Alana has spent her professional career improving the health and well-being of vulnerable children and families living in distressed, urban neighborhoods through service, scholarship, and education. Alana is a registered professional nurse and veteran health care administrator having dedicated over two decades to the healthcare delivery system. That time has been divided between hospital administration, dental and medical consulting, nursing and higher education. These experiences have helped shape her leadership skills and have allowed her to understand the nuances that entail moving an organization forward while seamlessly shifting roles from team leader to team member. Alana was President and CEO of ac2 Healthcare Consulting & Management Services, LLC a dental and medical consulting company serving the tri-state area and recognized by the American Dental Association® as a premier consulting firm. She was an active contributing writer to Dental Economics Magazine and hosted a regular column in Doctor of Dentistry: A Business and Lifestyle Magazine for Dentists. Alana successfully wrote the proposal for establishing the Academy for Advanced Dental Education (AADE) located in Hoboken NJ, and the first Dual Language Immersion Model (English/Spanish) BSN nursing program in Texas.
As an executive nurse leader, Alana combined purpose and passion as Founding President of the National Association of Hispanic Nurses (NAHN) Garden State Chapter where she confidently led the chapter in an effort to cultivate healthier communities for all residents in the state of New Jersey. During her tenure, the Garden State chapter received national recognition. They received the NJSNA/Institute for Nursing "EPIC” Exceptional People Impacting Our Communities Award, American Diabetes Association Mission Volunteer Award, and the 2016 NAHN National Association of Hispanic Nurses “Viajero” Award. Through her leadership and service, Alana helped shape policy and practice that has directly influenced the well-being and social determinants of health of vulnerable populations living in distressed communities. As a nurse member of Nightingale Initiative for Global Health (NIGH) she contributed to the survey for the development of the Sustainable Development Goals used at the United Nations.
Alana has been honored for her leadership, health advocacy, and volunteerism. Recognitions include being nominated as a Public Health Hero by NJ Biz (2017) and March of Dimes Nurse of the Year (2017). She is the recipient of the NAHN National Henrietta Villaescusa Community Service Award (2016), NAHN Ambassador Award (2016), Seton Hall University College of Nursing Elizabeth Ann Seton Young Alumni Award (2015), and the Hispanic Leadership of New Jersey Health Advocate Award (2015)--this is a three part award that includes Special Recognition from both the United States Congress, and the Joint Legislature of New Jersey. Alana is currently working towards completing her Ph.D. in nursing doctorate degree. She is a Nurse Fellow at the New York Academy of Medicine, and a candidate for Fellow at the American College of Healthcare Executives.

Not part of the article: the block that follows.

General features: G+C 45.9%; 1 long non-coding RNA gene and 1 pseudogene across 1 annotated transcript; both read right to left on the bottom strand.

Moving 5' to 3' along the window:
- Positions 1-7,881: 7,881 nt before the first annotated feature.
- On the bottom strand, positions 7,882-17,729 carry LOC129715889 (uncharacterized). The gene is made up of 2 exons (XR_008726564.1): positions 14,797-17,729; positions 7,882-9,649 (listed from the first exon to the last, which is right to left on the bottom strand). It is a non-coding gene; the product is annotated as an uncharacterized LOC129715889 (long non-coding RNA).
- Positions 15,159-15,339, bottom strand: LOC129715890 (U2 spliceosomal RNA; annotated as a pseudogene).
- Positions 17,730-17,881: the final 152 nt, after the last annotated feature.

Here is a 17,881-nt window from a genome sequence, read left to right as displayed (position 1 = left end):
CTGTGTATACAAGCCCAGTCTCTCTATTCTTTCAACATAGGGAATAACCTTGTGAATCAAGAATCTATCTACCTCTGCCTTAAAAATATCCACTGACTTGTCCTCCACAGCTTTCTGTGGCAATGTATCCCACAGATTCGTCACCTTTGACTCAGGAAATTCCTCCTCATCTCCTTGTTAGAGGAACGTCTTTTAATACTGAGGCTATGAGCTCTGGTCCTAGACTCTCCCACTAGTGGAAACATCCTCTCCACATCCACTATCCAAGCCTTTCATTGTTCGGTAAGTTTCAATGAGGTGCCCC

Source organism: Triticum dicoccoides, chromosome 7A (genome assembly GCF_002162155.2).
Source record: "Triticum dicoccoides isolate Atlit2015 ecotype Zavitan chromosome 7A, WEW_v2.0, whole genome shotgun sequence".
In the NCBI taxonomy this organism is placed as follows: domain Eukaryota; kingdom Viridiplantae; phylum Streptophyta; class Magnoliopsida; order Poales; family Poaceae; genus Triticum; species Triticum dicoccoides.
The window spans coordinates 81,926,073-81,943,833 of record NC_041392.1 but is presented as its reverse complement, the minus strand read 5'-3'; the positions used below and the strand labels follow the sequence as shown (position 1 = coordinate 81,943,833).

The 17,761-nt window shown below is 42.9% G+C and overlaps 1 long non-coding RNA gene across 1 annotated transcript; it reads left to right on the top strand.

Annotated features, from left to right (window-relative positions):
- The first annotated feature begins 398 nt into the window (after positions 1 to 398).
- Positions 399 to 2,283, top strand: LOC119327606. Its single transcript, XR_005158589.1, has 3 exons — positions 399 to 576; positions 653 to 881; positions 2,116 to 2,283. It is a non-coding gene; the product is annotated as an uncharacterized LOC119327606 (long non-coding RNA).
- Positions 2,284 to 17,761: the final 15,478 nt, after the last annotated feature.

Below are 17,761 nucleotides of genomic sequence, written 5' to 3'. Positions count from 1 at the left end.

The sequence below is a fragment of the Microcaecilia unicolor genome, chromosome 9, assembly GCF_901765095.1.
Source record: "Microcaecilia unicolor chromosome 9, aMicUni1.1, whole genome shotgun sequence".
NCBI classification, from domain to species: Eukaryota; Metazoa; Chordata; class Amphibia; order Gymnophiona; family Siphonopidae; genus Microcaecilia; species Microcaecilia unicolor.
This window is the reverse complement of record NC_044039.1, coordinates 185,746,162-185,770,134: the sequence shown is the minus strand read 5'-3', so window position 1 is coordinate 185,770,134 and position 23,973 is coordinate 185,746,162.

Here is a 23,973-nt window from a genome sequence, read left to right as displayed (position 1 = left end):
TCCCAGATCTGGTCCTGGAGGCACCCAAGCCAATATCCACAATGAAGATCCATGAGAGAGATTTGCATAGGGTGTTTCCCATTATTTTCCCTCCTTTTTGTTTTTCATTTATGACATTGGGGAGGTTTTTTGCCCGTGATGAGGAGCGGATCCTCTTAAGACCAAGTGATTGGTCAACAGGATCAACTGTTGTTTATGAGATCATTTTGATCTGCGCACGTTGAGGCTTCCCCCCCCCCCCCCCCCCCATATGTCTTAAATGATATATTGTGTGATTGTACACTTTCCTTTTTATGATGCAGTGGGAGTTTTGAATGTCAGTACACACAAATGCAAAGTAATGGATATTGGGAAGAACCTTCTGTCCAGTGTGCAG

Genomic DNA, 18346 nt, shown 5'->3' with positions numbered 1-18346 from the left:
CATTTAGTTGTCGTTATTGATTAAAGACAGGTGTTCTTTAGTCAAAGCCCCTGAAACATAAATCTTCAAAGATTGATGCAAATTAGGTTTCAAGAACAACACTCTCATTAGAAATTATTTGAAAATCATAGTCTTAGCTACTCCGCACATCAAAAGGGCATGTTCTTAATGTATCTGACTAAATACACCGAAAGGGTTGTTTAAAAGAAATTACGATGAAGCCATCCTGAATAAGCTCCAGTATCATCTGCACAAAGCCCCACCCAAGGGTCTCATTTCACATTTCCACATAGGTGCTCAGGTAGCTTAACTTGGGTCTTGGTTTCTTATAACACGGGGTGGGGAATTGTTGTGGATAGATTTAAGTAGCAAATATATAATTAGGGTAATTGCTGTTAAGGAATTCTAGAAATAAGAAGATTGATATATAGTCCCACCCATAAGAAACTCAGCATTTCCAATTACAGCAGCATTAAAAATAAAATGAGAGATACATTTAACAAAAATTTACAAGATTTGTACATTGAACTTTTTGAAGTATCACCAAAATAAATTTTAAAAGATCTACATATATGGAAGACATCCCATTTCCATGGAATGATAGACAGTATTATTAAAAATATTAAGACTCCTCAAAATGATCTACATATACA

Prof. Karina Schafer
Karina Schafer is a professor of ecology at Rutgers, the State University of New Jersey, researching global change and its effects on terrestrial ecosystems. Prof. Schafer studied at the University of Bayreuth, Germany, before obtaining her Ph.D. at Duke University in 2002. She is also a member of the executive committee of the Rutgers AAUP-AFT faculty union.
Jeff Tittel has served as Director of the New Jersey Chapter of the Sierra Club for over 18 years. Jeff has been an environmental advocate since he was a child and helped organize a river clean up for the first Earth Day in Hillside in Junior High. His advocacy has advanced environmental protections in New Jersey and his visibility in New Jersey media is unparalleled. Jeff has been involved in every major environmental legislation passing in New Jersey for close to two decades.
Just some of his legislative and regulatory lobbying achievements include passage of the California Car Law, the Highlands Act, New Jersey’s Global Warming Response Act, New Jersey’s Fertilizer Law, and New Jersey’s Electronic Waste Recycling Law. Jeff also helped the passage of the private well testing law, passage of the bear feeding ban law; and acquired funding from NJ Governor Whitman for NY acquisition of Sterling Forest. On the regulatory side, he helped the write and design of Category 1 surface water rules, including unprecedented 300 foot buffers for Category 1 surface waters, and NJDEP's Stormwater Rules in addition to stopping a mega rule weakening water protection. Jeff also helped pass a Constitutional amendment to dedicate a portion of corporate business tax for cleanup and redevelopment of brownfields.